The Bay of Plenty is experiencing a ‘blow’, Sea Tow 60 has returned to the shelter of the port of Tauranga and ‘GO Canopus’ is back in position with her towing bridle hooked up to Rena’s stern standing by for the worst eventuality.
Toady posting ‘follows the dollar’ as Rena slowly disintegrates on Astrolabe Reef. For followers unfamiliar with the area, I have reproduced this graphic of the reef (circled in red) in relation to Motiti Island from the Vorb.org.nz. Though the reef is unmarked by a beacon or buoy, it is accurately charted in the approaches to the port of Tauranga.
So who’s hanging in the wind and for how much? Rena is beneficially owned by Costamare Shipping, a Greek family-controlled business who own and operate container ships. Rena was time-chartered to Mediterranean Shipping Co (MSC), which means that the ship was hired with crew to be deployed where MSC required her. MSC, with Denmark’s Maersk Line, are the two largest container lines in the world. MSC own and operate their own ships, but hire in other container ships to cope with growth or new routes in their trade network.
MSC will have paid hire in advance to Costamare for Rena and provided the fuel in her bunker tanks – just over $1 million worth when she ran aground. MSC markets and sells container shipping services globally, using their own and chartered container ships like Rena. MSC sells the service and collects money (freight) form the companies sending or receiving cargo carried on their network.
Costamare have declared ‘General Average’ on the ship and cargo – a concept explained in an earlier posting. MSC will have some, but not all, of the freight collected on the containers shipped aboard Rena. For the containers (full and empty) removed by the Salvors and taken to Tauranga, MSC will have to quarantine them until the General Average claim progresses. Practically, the owners of the cargo have to post a bond or bank guarantee as security if the General Average is successful.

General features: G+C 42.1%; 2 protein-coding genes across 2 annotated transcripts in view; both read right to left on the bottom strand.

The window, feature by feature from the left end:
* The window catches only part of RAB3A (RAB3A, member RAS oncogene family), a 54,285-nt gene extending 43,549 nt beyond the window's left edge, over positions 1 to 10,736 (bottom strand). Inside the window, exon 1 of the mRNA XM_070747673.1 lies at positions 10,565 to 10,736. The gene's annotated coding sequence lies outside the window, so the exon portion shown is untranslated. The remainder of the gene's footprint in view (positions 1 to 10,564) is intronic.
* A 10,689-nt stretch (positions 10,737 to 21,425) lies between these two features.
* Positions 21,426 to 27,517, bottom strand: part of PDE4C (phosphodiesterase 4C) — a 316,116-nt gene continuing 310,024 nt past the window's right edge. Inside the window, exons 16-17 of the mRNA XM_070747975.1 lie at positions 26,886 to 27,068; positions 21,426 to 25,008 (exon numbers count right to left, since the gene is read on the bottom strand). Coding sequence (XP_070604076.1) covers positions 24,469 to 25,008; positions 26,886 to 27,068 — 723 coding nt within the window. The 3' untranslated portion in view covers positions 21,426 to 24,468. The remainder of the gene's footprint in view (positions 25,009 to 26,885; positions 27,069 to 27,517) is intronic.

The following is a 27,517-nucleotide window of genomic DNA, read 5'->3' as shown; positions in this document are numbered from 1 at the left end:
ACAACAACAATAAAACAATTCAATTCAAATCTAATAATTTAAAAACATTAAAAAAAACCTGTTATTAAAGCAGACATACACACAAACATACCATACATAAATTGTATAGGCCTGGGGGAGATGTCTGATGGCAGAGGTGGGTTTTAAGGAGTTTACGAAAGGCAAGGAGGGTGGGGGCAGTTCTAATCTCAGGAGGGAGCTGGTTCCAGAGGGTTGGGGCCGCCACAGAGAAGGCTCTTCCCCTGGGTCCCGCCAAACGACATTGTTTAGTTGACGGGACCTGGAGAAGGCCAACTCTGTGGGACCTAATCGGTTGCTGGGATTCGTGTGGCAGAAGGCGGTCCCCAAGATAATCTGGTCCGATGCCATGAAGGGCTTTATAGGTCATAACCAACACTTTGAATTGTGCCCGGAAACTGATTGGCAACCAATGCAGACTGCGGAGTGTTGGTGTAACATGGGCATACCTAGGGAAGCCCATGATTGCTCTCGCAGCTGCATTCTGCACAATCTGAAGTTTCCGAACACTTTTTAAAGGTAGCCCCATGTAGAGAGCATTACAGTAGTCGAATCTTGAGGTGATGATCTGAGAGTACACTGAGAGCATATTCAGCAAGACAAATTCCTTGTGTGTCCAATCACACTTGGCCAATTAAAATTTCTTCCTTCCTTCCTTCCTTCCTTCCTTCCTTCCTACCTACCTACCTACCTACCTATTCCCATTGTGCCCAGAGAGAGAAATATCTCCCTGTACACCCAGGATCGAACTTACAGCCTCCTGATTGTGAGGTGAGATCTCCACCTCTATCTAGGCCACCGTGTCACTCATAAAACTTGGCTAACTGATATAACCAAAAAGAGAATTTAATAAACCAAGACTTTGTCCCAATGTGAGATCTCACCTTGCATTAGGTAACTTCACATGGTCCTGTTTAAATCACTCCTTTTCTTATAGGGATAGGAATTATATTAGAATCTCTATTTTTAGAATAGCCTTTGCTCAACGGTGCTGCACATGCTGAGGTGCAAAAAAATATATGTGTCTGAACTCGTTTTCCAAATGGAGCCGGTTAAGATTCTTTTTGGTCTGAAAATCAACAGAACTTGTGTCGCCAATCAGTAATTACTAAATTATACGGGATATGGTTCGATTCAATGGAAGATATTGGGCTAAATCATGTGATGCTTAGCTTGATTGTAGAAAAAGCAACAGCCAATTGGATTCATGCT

So who owes who?
Costamare have declared Rena to be a ‘Constructive Total Loss’, maritime speak for a write off, and will be claiming on the vessel’s Insurers for the value of the ship and the cost of the salvage. They will have to repay any mortgage on the ship with the proceeds of the insurance claim. Costamare will also owe MSC pre-paid hire and for the fuel.
MSC have some of the freight but are also liable for the loss of the cargo in their care. Another maritime convention limits their liability as a carrier to a nominal (low) amount, and the owners of the cargo will be claiming on their own insurance policies. They may also have to contribute to the General Average claim – hence the bond put up by the individual cargo owners.
Maritime NZ has about 1,300 tonnes of emulsified fuel oil, diesel, hydraulic oil and lubricants all mixed together in Tauranga and aboard the bunker barge Awanuia. The Antipodean Mariner has no idea how this, or the rotting contents of the refrigerated containers, will be divided up!
To wrap this posting up, there are going to be hundreds of individual claims, from the owners of the cargo to the Rena’s crew for the loss of their personal possession in cabins on the ship. No one is likely to come out ahead of the game with the possible exception of the Rena’s owners, Costamare. Ships are insured for an indemnity value, or agreed value and if Rena’s insurers pay out, it will be for the insured and not market value. Like they say, every cloud has a silver lining.
The Antipodean Mariner
24th November 2011
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